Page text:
The Southwest, the Midwest, and the Northwest are all central to the business of Central Freight Lines, a leading regional less-than-truckload (LTL) carrier. (LTL carriers consolidate freight from multiple shippers into a single truckload.) The company focuses on next-day and second-day services within each of its regions. It operates a fleet of more than 1,950 tractors and nearly 8,500 trailers from a network of about 50 terminals and provides service to 49 US states. Central Freight Lines serves the rest of the US through alliances with other carriers. Trucking magnate Jerry Moyes owns the company.
Companies across the trucking industry have been hit hard by erratic fuel prices and a drop in the demand for service as the manufacturing sector slowed due to the downturn in the economy. To compensate, Central Freight raised rates nearly 6% in late 2010. The company also levies fuel surcharges based upon the national average of diesel fuel cost per gallon as issued weekly by the Energy Information Administration. Besides Central Freight, several regional LTL carriers including rival Con-Way Freight and USF Holland have pared down their number of terminals, pulling out of less profitable service areas.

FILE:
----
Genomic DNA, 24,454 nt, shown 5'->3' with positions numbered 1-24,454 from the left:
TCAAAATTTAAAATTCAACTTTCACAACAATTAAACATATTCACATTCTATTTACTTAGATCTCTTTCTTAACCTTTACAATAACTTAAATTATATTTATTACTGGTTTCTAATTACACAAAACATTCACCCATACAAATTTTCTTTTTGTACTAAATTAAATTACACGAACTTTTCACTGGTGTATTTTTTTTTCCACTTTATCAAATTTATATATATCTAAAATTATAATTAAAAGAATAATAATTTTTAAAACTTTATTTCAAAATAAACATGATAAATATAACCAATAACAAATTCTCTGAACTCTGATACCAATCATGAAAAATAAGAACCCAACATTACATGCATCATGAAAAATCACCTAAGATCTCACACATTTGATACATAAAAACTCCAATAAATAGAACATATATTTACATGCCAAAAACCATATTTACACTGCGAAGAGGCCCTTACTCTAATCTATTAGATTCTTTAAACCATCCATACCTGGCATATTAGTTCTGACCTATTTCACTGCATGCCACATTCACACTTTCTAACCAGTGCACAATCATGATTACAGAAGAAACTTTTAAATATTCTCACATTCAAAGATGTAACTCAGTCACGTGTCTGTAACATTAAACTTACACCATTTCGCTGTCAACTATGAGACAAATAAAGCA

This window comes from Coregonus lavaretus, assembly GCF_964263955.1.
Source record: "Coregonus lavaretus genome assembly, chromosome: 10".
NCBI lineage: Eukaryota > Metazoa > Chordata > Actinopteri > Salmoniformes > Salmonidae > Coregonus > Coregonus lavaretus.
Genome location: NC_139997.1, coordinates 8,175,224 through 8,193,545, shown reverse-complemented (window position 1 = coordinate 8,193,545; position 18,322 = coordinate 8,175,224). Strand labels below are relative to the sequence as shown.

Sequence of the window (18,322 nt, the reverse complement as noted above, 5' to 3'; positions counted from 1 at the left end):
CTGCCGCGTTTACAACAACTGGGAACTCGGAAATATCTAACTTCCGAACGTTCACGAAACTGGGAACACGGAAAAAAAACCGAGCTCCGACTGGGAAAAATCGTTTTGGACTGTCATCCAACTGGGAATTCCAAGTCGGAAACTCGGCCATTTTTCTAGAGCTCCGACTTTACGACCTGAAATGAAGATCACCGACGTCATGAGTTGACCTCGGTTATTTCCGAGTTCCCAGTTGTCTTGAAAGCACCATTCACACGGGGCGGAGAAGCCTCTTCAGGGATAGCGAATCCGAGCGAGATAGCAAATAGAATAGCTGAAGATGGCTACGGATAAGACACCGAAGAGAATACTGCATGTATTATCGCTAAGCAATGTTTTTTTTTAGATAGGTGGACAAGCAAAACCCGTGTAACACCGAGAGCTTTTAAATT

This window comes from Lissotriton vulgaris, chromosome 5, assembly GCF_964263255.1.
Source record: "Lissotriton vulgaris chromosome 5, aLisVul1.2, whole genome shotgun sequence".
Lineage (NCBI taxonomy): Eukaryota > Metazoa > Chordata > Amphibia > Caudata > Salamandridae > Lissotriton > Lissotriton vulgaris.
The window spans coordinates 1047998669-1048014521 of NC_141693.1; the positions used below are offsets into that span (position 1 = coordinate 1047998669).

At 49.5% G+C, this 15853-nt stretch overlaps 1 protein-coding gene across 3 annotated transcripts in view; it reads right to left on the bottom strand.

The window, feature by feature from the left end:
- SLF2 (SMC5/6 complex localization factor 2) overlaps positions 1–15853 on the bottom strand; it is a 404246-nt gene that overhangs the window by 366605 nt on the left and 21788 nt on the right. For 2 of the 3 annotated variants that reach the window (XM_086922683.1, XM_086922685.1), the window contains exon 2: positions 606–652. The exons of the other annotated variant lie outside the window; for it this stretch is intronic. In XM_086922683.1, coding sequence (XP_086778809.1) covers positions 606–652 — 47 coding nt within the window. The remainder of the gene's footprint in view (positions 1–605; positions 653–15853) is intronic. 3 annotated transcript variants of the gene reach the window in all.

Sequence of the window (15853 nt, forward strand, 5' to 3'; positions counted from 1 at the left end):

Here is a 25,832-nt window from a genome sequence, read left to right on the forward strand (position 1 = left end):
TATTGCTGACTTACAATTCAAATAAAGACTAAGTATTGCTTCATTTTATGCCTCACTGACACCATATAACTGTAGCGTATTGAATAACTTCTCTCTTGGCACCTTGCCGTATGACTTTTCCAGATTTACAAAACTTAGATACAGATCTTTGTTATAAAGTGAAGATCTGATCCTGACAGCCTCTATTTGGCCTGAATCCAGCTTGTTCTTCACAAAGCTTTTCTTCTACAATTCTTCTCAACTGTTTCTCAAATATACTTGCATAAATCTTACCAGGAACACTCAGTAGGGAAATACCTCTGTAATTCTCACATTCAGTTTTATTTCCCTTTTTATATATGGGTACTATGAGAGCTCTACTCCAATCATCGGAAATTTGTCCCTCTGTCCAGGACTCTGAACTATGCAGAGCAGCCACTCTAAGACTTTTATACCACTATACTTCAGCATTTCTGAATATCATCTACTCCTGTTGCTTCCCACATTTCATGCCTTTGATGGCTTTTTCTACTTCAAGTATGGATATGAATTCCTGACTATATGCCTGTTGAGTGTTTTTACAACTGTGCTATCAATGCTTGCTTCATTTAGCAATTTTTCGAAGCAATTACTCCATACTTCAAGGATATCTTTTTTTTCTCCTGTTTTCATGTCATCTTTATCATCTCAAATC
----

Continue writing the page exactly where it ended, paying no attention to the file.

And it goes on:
Moyes, who with his family already owned 32% of Central Freight Lines, took the company private in 2006. Central Freight Lines represents only one facet of Moyes' involvement in the trucking industry -- he also owns temperature-controlled carrier Central Refrigerated Service and is the founder and executive at truckload carrier Swift Transportation.
Founded in 1925, Central Freight Lines was purchased in 1997 by a group led by Moyes. It was taken public in 2003 before being reacquired. – less